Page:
Take Aim at Shanda Games

 | Jun 20, 2012 | 1:00 PM EDT  | Comments
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The video game shoot-em-up business is suffering big time in the United States as mobile communications sucks away users, but oh man, in China they got game. And there it is still a great business.

At the front of the firing line is Shanda Games (GAME), a Shanghai-based developer, operato, and publisher. The company has a player-base of more than 20 million average monthly users, with nearly 5 million active and paying at any given time..

Shanda has more than 2,000 game research and development staffers working with more than 20,000 developers around the world, providing a diversified portfolio of more than 70 games, including role playing games, casual games, Web games, mobile and flash-integrated games.

The company has a multi-channel sourcing strategy that includes in-house game development, licensing, investment and acquisition of properties and co-development. Innovation has made it one of the best emerging-growth stories in the world.

Shanda was founded in 1999 by Chen Tianqiao and Chen Danian, but is now run by CEO Qunzhao Tan, who's been in charge since January 2010. Prior to taking this post, he was president of parent firm Shanda Interactive, which was just recently taken private by original founder, Chen Tianqiao.

The vast majority of Shanda's revenues are generated from what's called Massive Multiplayer Online Role Playing Games (MMORPGs). In a nutshell, these are games that exist within an online virtual game world where a large number of players can interact with each other through characters they have created or been assigned.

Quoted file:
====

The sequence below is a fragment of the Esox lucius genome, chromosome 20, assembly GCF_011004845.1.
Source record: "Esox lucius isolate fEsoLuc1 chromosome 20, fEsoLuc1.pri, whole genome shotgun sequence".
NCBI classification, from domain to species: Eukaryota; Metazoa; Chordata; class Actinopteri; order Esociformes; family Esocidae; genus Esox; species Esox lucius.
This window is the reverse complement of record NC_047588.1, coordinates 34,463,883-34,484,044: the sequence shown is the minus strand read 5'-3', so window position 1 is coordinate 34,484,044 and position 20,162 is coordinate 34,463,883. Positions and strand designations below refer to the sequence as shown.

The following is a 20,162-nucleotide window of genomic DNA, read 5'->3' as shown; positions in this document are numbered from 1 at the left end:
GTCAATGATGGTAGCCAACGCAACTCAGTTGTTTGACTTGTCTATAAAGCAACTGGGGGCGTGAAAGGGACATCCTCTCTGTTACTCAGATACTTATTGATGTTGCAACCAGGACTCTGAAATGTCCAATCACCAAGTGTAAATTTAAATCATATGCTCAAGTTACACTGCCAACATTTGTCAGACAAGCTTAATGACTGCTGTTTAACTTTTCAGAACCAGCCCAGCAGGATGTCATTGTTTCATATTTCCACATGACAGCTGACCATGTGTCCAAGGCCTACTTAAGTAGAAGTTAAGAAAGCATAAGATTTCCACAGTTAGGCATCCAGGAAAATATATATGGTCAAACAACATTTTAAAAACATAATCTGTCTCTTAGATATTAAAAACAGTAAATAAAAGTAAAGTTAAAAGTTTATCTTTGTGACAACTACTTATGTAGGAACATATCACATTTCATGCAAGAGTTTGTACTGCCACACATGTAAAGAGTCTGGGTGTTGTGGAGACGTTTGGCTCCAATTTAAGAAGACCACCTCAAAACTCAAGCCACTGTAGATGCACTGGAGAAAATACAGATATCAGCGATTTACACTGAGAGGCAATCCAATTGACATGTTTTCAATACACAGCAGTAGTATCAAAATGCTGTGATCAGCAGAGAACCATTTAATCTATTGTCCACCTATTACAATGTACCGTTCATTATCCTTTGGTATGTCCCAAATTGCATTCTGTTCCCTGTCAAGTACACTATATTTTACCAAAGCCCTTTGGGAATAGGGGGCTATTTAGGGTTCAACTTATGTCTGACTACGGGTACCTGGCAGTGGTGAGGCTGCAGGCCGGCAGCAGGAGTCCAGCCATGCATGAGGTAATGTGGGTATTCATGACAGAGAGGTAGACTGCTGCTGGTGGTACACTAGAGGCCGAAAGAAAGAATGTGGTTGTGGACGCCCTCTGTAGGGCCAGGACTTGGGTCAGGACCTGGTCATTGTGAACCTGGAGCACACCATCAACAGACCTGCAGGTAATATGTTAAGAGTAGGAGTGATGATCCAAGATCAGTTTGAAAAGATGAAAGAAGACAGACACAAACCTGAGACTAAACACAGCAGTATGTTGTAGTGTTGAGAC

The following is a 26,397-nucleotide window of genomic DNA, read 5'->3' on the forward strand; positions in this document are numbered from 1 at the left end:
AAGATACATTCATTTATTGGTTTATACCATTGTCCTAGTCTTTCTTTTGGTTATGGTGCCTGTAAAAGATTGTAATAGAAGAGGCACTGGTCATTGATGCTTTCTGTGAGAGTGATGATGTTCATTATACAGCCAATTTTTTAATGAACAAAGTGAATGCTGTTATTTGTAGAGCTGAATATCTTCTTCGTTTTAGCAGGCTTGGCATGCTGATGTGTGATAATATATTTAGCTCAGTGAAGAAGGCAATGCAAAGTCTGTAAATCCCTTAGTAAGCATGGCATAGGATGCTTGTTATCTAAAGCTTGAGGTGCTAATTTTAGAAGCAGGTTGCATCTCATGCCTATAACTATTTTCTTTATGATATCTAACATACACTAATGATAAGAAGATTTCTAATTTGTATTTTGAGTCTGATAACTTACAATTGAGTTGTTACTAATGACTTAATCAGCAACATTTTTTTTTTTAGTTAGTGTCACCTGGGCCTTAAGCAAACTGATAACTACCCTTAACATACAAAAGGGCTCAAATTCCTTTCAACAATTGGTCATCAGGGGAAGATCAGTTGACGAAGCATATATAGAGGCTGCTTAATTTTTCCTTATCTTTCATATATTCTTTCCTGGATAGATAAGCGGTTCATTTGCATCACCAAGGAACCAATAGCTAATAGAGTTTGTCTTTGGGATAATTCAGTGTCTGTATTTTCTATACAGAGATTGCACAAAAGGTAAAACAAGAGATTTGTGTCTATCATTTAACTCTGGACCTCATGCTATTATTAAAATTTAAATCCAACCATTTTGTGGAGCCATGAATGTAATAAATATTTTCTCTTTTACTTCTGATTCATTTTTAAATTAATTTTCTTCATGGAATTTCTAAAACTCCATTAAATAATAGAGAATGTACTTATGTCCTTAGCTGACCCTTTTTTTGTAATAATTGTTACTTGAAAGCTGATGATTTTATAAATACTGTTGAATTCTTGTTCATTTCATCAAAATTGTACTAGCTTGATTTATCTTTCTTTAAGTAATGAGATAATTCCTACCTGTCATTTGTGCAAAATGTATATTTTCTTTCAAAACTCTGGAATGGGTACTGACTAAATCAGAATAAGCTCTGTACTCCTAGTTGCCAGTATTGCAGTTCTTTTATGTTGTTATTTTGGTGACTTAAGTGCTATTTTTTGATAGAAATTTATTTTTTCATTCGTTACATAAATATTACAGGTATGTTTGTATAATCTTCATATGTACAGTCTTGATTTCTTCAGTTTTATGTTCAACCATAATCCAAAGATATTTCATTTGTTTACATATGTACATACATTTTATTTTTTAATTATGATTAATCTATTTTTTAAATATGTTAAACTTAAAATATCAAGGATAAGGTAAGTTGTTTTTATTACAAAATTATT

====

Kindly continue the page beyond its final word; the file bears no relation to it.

They are largely played on PCs, but in recent years they have begun to penetrate game consoles from manufacturers Sony (Playstation 3), Microsoft (XBOX 360) and Nintendo (Wii). Revenues from these games can be generated from a multitude of sources, including the initial cost of the game, ongoing subscriptions and costs associated with in-game purchases and updates.

The company's top game franchise is the Mir II series, which most recently contributed 34% of total revenues, followed by Dragon Nest 18% and the Woool series at 16%. Shanda has been exceptionally adept at maximizing the longevity of its major franchises and Mir II is a great example. 

The game originally launched in 2001 and Shanda was able to turn the Chinese version of it into the highest-revenue-producing online game in the country by actually making it free to play in 2006. This resulted in tremendous growth of more than 50% just two years later.

 

Shanda Games (GAME)
Source: StockCharts.com

 

According to Morgan Stanley, Shanda has an industry-leading game evaluation system, helping it to optimize quality control and resource allocation. The three-funnels evaluation process involves evaluating the game and artistic designs, playability and infrastructure, testing of the game by members of management and quality assurance and assessing the commercial appeal of the game.

As a result, the company screens thousands of potential games, selecting fewer than 10% to add to its portfolio each year. This has lead to a significantly better game publishing efficiency rate than many of its peers, allowing for four to five new game releases per quarter, up from one to two a few years ago. 

The amount of success garnered domestically for Shanda in the Chinese market hasn't stifled its growth plans one bit. A few years ago the company started aggressively licensing out its games to overseas operators for country specific versions of its games. In 2010, it acquired U.S.-based Mochi Media, a California-based developer and operator of browser-based games to help it get a foothold on the American market and enhance the brand's awareness with gamers and local distribution channels.

Revenues have grown 133% the past five years, while net income increased 113% during that same time frame. Shares are up 11.5% so far this year, but are off their April 2012 highs, presenting an intriguing buying opportunity. 

The first quarter results saw in-line revenues, but the company provided second-quarter guidance below analyst expectations due to declining monetization of its two largest legacy products. But with a robust pipeline of games due to drop this year, now might be the time to bank on the company repeating what it's been able to accomplish for so many years.

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